Dave Bittner: Where do you suppose we are when it comes to that balance between security and privacy? I'm thinking about technologies like facial recognition and some of those things that are on the horizon. 

Michael Chertoff: You know, facial recognition can be valuable, for example, useful when you try to open up your phone, and your face appears and the phone opens up. The question is, what happens with the data? And I think, increasingly, we need to think about the issue of privacy not just in terms of what gets correct but how the data is controlled. There may be uses for facial recognition that are perfectly appropriate, but you want to make sure they don't migrate over to something that would be very inappropriate or threatening. You might want to have facial recognition, for example, to get you access into your apartment or into your place of business, but you wouldn't necessarily want that to be transmitted to the government and be used as a way of surveilling what you do out on the street every single minute of the day. 

Michael Chertoff: So this is about making sure that there is a degree of control over data that's generated so that people aren't putting in a all-or-nothing situation where either they don't participate at all on these internet activities or they wind up basically surrendering their private interests to commercial interests or government. 

Dave Bittner: Where do you come down when it comes to the so-called crypto wars, the whole notion of warrant-proof encryption? 

Michael Chertoff: Well, warrant-proof encryption, what it really means is this - if the entity which receives the warrant doesn't have the key to decrypt the communication. And I understand that that's a heartache for law enforcement because often they'd like to see the content of a conversation. But the only way to make that generally available under current technology would be to weaken the encryption itself or to create a back door or some kind of duplicate key. And the problem is that would be a weakness - not just limited to people who are engaged in bad activities; it would be for everybody. And so if you wound up with a duplicate key getting stolen or there's a weakness getting discovered, all of a sudden, all your encrypted data would now be available to criminals or foreign adversaries. And I think the security downside of that exceeds the upside of being able to decrypt a particular conversation.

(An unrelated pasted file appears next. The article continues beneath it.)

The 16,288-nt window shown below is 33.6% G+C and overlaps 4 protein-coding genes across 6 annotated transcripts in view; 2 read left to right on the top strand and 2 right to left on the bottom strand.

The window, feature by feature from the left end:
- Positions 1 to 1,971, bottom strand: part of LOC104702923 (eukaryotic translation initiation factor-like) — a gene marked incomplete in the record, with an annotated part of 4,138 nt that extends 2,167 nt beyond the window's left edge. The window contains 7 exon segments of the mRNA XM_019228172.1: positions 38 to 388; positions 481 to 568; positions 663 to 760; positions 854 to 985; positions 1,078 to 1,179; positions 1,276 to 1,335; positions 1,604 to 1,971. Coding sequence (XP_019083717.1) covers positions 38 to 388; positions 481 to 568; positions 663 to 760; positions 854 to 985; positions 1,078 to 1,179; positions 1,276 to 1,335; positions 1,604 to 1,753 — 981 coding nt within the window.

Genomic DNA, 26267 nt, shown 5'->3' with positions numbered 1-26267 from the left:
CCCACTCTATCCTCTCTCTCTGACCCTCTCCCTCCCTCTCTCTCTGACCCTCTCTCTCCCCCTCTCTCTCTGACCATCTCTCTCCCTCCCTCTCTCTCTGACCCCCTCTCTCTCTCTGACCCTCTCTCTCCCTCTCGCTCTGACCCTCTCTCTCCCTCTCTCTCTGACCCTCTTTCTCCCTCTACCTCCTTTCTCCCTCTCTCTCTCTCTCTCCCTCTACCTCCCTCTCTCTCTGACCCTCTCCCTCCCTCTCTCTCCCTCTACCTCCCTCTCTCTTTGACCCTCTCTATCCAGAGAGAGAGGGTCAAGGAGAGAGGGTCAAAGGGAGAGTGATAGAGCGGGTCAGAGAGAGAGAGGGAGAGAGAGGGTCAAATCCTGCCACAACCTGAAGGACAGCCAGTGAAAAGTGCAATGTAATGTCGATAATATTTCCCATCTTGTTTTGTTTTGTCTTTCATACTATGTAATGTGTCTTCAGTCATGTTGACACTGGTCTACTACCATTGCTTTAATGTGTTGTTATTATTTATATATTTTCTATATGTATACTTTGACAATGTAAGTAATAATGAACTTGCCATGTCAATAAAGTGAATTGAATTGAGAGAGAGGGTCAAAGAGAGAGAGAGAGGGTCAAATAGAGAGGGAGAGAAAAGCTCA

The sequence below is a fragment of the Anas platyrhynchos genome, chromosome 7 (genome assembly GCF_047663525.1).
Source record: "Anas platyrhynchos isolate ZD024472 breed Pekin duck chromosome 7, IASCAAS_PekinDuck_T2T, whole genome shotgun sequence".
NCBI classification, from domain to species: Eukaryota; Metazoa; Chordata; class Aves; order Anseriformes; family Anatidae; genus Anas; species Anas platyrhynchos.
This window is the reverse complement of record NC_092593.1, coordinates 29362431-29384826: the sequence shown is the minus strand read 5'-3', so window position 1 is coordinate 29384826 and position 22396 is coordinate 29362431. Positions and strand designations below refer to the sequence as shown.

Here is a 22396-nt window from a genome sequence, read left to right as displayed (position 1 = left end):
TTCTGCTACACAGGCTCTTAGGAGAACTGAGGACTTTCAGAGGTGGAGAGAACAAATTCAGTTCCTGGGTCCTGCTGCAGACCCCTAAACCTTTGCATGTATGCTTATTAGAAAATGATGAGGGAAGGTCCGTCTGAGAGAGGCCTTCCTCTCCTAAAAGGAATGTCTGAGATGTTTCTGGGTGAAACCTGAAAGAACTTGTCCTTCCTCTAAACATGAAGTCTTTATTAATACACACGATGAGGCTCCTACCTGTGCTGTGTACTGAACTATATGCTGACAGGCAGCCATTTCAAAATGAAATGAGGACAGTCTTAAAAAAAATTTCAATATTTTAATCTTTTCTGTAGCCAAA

Michael Chertoff: I'd also point out this. The government can have laws against encryption or very good encryption on, you know, well-known commercial platforms, but there will always be, available in the dark web, tools that you can use to encrypt conversations that will not be breakable, and those will be the ones that criminals go to. So in the end, all you'll do is weaken security for everybody, and you won't really have much of an impact on any smart criminals.